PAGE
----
yes that's good thank you so much
               

              Anastomoses

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                I don't think it's entirely your fault. The language used to describe a lot of this physiology is quite vague, and I had many of the same questions when I was taking physio. For example, in your thread about pressure = flow X resistance, people often neglect to point out that there are two pressures involved, upstream and downstream pressure. They just refer to an unspecified "pressure", which leads to confusion.

                The answer to your question here has to do with the Frank-Starling mechanism. The more pressure you have "inflating" the heart during diastole (that's CVP), the larger the end diastolic volume. The myocytes are more elongated, and this leads to greater contractile force during systole (this has to do with sarcomere length), which means increased stroke volume, arterial pressure, and cardiac output.

                If the cardiovascular system is in equilibrium, then all the above parameters and venous return will remain constant. But let's say we stop the heart. During this time, blood will drain out of the arteries into the veins (because pressure is higher in the arteries than in the veins). MAP goes down, CVP will go up as blood pools in the veins, and this will reduce venous return. If you stop the heart long enough, blood flow will completely stop (CO and venous return are zero), MAP will equal CVP (this is mean systemic filling pressure). Now start the heart up again. As the heart starts sucking blood out of the veins and pushing it into the arteries, CVP goes down, MAP goes up, and CO and venous return increase.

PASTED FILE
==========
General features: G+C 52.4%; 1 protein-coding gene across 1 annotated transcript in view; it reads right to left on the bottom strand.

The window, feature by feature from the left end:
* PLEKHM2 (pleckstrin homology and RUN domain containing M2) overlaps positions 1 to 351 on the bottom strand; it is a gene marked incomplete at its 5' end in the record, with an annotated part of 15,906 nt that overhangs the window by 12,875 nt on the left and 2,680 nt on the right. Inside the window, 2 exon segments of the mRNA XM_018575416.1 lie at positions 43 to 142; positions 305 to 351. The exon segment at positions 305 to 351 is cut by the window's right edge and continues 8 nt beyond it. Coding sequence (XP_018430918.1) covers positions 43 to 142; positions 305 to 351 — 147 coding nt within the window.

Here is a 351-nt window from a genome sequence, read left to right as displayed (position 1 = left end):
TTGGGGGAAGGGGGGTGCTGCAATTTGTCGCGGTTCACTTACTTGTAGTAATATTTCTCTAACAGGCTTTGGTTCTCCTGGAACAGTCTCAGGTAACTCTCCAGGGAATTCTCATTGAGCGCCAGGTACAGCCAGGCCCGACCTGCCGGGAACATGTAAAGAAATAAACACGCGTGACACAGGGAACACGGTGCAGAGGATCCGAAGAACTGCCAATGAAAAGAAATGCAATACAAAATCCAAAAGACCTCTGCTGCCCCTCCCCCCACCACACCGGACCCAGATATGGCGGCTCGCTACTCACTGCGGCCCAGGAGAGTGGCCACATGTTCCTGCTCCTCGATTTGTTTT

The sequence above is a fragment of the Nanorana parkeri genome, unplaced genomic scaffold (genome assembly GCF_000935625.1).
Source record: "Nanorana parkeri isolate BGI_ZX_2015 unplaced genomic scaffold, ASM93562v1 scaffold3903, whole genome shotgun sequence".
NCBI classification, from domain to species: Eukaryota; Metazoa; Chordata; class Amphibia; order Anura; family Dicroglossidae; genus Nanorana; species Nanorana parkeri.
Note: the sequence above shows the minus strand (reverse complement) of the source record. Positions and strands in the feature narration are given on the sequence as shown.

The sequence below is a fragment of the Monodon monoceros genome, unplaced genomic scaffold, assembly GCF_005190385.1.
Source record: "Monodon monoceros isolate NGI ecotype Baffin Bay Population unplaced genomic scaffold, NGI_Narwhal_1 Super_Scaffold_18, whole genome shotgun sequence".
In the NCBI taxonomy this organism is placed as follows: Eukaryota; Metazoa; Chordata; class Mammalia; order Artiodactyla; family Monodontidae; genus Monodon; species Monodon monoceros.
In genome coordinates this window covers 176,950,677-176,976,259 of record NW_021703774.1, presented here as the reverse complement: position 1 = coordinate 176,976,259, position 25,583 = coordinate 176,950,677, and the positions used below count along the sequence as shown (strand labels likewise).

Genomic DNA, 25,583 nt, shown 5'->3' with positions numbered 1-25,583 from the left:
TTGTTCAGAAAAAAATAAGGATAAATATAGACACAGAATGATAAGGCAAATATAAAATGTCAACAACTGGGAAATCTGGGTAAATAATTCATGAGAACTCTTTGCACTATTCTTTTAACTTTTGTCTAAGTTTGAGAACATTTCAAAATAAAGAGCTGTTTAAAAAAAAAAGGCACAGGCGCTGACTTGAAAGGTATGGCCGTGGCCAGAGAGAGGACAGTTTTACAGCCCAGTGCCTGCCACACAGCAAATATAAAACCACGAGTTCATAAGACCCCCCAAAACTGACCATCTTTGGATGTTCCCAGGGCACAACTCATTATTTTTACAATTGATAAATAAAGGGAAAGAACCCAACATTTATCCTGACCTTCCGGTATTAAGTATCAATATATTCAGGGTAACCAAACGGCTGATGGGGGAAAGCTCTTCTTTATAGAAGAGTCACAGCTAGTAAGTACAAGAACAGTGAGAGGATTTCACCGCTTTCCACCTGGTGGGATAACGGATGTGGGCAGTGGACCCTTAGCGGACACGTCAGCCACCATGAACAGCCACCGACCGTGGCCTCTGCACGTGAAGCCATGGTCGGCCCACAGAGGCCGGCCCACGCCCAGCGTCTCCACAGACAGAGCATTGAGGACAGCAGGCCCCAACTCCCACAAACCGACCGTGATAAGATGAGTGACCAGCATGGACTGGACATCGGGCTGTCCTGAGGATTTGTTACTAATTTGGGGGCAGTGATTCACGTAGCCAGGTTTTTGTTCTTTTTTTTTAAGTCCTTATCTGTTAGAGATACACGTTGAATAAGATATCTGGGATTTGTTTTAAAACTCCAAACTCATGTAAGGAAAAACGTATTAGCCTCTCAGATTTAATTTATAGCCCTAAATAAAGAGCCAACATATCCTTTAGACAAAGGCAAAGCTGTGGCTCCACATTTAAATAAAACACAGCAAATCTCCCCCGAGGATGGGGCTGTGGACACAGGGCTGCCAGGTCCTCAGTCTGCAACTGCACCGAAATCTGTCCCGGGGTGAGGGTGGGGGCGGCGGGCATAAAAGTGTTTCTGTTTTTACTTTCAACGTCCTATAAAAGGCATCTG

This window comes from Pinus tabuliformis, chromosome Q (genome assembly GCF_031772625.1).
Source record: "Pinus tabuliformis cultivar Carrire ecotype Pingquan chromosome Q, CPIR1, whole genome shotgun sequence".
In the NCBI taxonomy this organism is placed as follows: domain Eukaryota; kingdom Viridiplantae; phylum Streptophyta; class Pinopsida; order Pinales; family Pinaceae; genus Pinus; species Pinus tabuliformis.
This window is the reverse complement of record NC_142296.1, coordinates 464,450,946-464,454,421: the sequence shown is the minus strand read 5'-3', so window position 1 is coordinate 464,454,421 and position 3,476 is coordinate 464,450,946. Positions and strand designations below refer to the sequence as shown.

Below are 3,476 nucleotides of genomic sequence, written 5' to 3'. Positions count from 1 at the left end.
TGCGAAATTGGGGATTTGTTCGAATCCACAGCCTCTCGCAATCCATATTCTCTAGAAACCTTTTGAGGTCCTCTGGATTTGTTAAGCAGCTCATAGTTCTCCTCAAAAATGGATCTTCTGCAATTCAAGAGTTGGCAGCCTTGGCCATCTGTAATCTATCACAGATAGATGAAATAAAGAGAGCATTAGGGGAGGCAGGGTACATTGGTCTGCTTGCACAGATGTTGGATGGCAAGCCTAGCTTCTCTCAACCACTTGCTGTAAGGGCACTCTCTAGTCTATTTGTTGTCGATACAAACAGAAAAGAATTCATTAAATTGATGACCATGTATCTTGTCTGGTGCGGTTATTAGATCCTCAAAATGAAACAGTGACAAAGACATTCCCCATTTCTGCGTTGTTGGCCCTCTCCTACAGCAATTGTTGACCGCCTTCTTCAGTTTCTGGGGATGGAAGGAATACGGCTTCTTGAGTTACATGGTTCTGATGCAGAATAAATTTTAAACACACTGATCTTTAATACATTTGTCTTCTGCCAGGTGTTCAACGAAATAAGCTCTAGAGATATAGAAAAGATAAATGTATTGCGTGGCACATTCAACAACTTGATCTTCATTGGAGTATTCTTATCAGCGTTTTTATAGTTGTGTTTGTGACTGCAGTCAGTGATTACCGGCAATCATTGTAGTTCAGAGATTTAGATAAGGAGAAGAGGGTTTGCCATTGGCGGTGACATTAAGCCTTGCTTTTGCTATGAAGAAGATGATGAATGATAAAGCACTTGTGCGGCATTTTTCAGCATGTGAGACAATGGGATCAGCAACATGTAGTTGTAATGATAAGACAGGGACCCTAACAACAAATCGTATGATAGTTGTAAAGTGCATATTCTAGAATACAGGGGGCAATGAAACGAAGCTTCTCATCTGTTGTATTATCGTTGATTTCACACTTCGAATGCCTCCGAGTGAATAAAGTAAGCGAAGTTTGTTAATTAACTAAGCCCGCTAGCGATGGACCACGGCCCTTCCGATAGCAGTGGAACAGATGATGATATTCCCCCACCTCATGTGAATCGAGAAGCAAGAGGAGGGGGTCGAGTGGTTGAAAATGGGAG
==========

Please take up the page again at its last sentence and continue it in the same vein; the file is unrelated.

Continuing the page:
The circulatory system is pretty much a closed circuit, and all blood flows through the heart. Any blood leaving the heart has to eventually return to it. Another way of saying this is that cardiac output has to equal venous return on average. If there's a discrepancy, then the system is out of equilibrium, and there are two possibilities (assuming there's no bleeding or anything like that).

                1. The pump (heart) is slowing down, CO/MAP are decreasing and CVP/VenousReturn are increasing. Blood is pooling in the veins.

                2. The pump is speeding up, CO/MAP are increasing and CVP/VenousReturn are decreasing. Blood is being sucked out of the veins and pushed into the arteries.

                Whether you have 1 or 2, eventually a new equilibrium will be reached and venous return will equal CO.

                Very nice. Even the patience to explain it. :)